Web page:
Traumatic brain injury (TBI) is an injury to the brain, most often caused by a blow to the skull. TBI can be caused by an object that penetrates the skull and damages the brain or by a rapid movement of the head, during which the brain is bounced off the inside of the skull, or by loss of oxygen to the brain. In Mississippi, vehicle accidents lead in the cause of TBIs, followed by violence and falls. According to the Brain Injury Association of Mississippi, child abuse is the most common violent cause of TBI in infants and toddlers.
A spinal cord injury (SCI) is damage to the spinal cord resulting in loss of sensation (feeling) and motor control (movement). The extent of damage depends on the level of spinal cord injury. About 145 Mississippians are hospitalized each year for spinal cord injury; more than half are 16-30 years old. Vehicle accidents are the leading cause of SCIs in our state, followed by violence, falls, and sporting/recreational accidents. According to the Brain Injury Association of Mississippi, more than 95 percent of all traumatic spinal cord injuries are preventable.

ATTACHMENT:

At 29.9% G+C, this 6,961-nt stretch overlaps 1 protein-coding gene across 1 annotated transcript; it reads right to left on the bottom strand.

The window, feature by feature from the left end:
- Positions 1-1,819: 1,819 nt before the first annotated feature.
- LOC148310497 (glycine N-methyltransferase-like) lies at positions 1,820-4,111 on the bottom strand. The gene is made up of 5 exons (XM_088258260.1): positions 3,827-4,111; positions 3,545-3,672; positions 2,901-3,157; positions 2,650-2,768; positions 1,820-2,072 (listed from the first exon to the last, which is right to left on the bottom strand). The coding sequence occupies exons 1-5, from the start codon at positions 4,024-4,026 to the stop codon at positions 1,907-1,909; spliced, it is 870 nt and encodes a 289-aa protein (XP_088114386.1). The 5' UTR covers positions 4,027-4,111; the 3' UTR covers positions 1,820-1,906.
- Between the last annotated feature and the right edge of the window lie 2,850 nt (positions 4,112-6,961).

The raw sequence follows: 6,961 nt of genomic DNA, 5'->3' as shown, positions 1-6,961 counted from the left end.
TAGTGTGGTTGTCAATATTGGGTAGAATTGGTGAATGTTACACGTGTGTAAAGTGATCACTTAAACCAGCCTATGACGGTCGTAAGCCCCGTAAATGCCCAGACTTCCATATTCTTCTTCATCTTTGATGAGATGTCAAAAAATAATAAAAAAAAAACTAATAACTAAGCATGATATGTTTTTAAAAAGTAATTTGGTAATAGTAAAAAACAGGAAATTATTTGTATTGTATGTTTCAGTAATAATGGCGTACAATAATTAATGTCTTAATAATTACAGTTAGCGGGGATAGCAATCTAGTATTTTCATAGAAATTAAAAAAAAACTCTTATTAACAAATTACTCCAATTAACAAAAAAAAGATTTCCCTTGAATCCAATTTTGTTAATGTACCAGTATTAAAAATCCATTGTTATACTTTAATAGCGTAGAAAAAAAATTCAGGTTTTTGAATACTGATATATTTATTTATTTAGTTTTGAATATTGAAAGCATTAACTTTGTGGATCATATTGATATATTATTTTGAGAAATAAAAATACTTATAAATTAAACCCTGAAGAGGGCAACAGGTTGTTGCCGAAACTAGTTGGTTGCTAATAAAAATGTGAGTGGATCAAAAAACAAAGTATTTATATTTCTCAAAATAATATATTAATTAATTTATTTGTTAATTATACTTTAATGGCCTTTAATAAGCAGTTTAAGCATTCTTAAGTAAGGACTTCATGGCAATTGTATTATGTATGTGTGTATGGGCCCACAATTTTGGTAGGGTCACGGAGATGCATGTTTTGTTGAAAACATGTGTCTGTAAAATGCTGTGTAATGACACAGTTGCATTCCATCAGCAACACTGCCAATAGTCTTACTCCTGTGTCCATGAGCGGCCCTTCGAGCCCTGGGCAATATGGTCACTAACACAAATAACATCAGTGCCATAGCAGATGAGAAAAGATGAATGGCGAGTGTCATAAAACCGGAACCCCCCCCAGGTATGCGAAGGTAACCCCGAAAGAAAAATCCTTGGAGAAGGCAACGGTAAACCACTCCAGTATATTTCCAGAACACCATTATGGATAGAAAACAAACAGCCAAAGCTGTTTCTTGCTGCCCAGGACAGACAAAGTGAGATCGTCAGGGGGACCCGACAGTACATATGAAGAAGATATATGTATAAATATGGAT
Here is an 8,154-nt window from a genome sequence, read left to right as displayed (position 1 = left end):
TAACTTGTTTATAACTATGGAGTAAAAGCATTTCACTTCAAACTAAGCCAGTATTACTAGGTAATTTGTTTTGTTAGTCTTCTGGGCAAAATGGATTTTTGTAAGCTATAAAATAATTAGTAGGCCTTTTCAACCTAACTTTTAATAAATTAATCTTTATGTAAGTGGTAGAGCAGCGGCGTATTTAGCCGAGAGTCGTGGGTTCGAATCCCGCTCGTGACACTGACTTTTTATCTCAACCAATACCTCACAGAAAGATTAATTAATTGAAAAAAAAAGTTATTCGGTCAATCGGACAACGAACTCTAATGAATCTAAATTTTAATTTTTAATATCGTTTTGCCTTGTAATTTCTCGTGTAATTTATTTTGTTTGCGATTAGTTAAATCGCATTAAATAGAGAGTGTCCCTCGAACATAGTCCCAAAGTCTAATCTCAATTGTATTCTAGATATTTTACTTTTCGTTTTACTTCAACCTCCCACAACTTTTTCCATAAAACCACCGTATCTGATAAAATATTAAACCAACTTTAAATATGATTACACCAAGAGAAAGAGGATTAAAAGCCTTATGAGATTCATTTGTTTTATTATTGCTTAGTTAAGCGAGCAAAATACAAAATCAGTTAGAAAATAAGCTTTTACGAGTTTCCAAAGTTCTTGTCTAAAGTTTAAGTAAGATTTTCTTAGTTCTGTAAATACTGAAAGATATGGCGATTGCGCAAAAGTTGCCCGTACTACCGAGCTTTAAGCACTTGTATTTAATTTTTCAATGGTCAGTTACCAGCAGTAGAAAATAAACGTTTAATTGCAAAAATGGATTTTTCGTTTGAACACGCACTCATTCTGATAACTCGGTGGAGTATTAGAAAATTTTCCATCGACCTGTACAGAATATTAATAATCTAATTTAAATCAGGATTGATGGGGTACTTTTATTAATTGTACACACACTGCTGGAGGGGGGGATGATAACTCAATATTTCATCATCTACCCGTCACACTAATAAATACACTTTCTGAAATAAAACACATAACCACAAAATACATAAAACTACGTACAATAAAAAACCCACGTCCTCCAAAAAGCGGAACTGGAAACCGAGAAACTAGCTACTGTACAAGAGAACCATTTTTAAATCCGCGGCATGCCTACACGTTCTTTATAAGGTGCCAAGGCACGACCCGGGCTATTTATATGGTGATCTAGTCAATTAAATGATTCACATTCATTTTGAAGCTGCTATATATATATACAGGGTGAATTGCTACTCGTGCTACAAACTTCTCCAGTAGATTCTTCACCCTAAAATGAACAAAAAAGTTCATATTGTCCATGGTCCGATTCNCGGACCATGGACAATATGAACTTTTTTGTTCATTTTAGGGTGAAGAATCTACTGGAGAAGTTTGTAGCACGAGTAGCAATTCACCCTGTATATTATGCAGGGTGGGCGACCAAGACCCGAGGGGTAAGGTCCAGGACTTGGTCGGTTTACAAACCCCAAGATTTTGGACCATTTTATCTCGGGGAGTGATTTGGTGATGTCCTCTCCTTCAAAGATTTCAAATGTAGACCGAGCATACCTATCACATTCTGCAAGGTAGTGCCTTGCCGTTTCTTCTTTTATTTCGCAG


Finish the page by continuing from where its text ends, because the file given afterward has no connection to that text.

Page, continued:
The Central Brain Tumor Registry of the United States estimates that about 4,300 children are diagnosed with brain tumors each year. Brain tumors are the most common solid tumors in children, and surgery is usually the most effective first line of treatment.
Although spinal cord tumors in children were largely viewed as inoperable until recently, many such tumors may now be safely removed using modern microsurgical instruments, image-guided surgical navigation, intraoperative ultrasound, and electrophysiologic monitoring.
The Children's of Mississippi pediatric neurosurgery team is part of the state's only academic medical center. Children and families learning how to understand and cope with big medical decisions can find the right-sized care right here, in Mississippi.
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